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Deputy Sheriff Randall Mathews always wanted to be a K-9 officer, but funding is not available for such a resource in Benton County. So, Deputy Mathews bought, trained and outfitted a two-year-old Czechoslovakian German Shepherd, named Brix, to be his K-9 partner. Brix replaces a former K-9 dog used by the Sheriff’s Office, which accompanied his owner to a new position out of the county.
Brix has been out on search and rescues, criminal tracks and narcotics assignments 37 times, as of early September, and many of those times were during off-duty hours. Several law enforcement groups participated in the search for a missing six-year old Fristoe boy, during an early August tornado, but it was Brix who located the area where the child was found 45 minutes after he began the hunt. By that time, the child had been missing five hours. He more recently located an unconscious adult in the woods and led deputies to a location where a fleeing suspect had left a stolen car. These efforts have led to 26 arrests.
“A K-9 unit is needed here,” said Deputy Mathews. “It would take a lot of manpower to cover the area that Brix covers, and he can track in areas that are not visible for law enforcement personnel in cars or helicopters.”
Deputy Mathews said that when Brix tracks down a suspect in a crime, “the dog arrests the person and I do the paperwork. He is my partner who backs me up everywhere I go, and his growl can be very intimidating when someone gets too close. He is protective of me and is a part of my family, but is strictly a working dog when we are on duty.”
Brix is a commissioned police dog, wearing badge number 299 around his neck. He and Deputy Mathews went through 200 hours of training in search and rescue, narcotics and tracking before being allowed to work in law enforcement together. They are required to document at least 20 hours of continued training each month during off-duty hours, and at Deputy Mathews’ expense.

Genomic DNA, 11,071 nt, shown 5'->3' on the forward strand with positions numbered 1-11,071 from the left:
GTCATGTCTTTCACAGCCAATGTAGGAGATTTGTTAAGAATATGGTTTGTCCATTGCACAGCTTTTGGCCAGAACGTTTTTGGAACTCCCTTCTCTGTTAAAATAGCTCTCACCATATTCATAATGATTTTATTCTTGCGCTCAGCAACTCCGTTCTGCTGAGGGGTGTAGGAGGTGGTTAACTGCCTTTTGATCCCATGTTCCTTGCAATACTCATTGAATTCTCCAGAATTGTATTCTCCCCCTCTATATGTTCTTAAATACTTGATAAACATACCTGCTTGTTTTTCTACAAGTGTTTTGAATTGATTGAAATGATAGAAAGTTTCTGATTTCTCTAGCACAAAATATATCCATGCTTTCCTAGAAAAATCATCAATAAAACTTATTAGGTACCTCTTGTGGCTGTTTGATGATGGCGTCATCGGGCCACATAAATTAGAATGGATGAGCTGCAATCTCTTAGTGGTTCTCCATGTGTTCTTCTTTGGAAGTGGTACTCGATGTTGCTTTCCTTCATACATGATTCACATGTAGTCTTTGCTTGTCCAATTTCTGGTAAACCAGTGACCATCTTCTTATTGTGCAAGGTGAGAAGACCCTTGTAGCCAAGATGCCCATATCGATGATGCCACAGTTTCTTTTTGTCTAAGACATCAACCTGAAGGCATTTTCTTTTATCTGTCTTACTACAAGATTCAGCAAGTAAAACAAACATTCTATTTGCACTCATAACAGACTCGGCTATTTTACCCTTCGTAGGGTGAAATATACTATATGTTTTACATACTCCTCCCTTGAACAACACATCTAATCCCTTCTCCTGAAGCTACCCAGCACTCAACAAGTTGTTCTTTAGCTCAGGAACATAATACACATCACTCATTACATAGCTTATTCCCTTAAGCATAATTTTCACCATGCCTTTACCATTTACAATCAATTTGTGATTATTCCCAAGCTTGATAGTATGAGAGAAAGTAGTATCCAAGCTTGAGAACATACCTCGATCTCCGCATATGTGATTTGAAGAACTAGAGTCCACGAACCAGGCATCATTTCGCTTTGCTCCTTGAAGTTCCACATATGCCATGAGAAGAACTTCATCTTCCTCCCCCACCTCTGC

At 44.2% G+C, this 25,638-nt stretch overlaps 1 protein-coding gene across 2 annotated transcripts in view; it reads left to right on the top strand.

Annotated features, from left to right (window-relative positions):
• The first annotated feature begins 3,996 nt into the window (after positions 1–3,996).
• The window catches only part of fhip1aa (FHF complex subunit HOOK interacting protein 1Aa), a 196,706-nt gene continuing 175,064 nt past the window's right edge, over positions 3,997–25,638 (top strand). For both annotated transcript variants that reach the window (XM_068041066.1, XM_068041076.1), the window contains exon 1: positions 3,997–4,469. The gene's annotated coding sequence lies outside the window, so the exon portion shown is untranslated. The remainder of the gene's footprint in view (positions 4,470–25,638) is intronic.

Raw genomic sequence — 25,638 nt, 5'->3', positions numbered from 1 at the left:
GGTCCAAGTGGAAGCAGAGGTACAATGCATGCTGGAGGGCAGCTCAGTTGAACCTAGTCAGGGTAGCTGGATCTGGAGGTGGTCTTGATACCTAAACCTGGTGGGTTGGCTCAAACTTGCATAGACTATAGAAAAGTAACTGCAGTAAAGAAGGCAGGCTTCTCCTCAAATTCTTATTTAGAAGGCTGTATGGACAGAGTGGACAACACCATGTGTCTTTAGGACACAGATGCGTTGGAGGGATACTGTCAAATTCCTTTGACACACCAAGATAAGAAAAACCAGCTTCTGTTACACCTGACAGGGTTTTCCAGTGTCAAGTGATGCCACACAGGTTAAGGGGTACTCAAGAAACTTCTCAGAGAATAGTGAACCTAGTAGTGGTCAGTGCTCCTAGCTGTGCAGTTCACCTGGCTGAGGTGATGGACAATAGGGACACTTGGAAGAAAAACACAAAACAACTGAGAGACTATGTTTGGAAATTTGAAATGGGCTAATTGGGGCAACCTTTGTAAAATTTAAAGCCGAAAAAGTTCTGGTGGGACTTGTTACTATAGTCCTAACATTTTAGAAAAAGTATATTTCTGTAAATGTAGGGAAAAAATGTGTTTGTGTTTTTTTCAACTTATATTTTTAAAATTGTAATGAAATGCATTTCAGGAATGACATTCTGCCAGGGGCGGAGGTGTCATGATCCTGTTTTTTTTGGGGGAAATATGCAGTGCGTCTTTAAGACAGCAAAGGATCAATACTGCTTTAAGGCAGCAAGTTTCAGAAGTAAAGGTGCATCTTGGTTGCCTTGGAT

It costs Deputy Mathews about $400 a month to maintain Brix. The dog does not qualify for federal grants because he is not the property of the Sheriff’s office. He eats 50 pounds of food each month, has medical bills and uses expensive equipment such as a ballistic vest and harness. The deputy pays for the dog’s gear himself. He needs good quality tools that will make sure that he and Brix come home safely. Deputy Mathews has already spent $7,000 on the dog and recently began fund-raising visits around the county to try and get gear, food or money to help defray some of his expenses.
Deputy Mathews was a military police officer during six years of service in the U. S. Army. He served two years as an officer in a boot camp facility in Illinois before being hired as a Benton County Deputy Sheriff in February 2008. His decision to buy Brix, whose real name is Bronko vom Kloakenwasser, was endorsed by his family which treats the dog as a pet when he is not on duty.
“We are all a family,” said Mrs. Mathews. “He protects us and I feel safe with him.”
Brix was purchased at Ackerland Kennels and Training Center in Lebanon, Missouri, and has been taken there for medical checkups, including $800 worth of treatment when he was injured in a fall in the line of duty. Donations to help defray some of the costs associated with this important law enforcement resource may be sent to: Drug Dog Fund, P.O. Box 2021, Warsaw, MO, 65355 or to the Benton County Sheriff’s Office.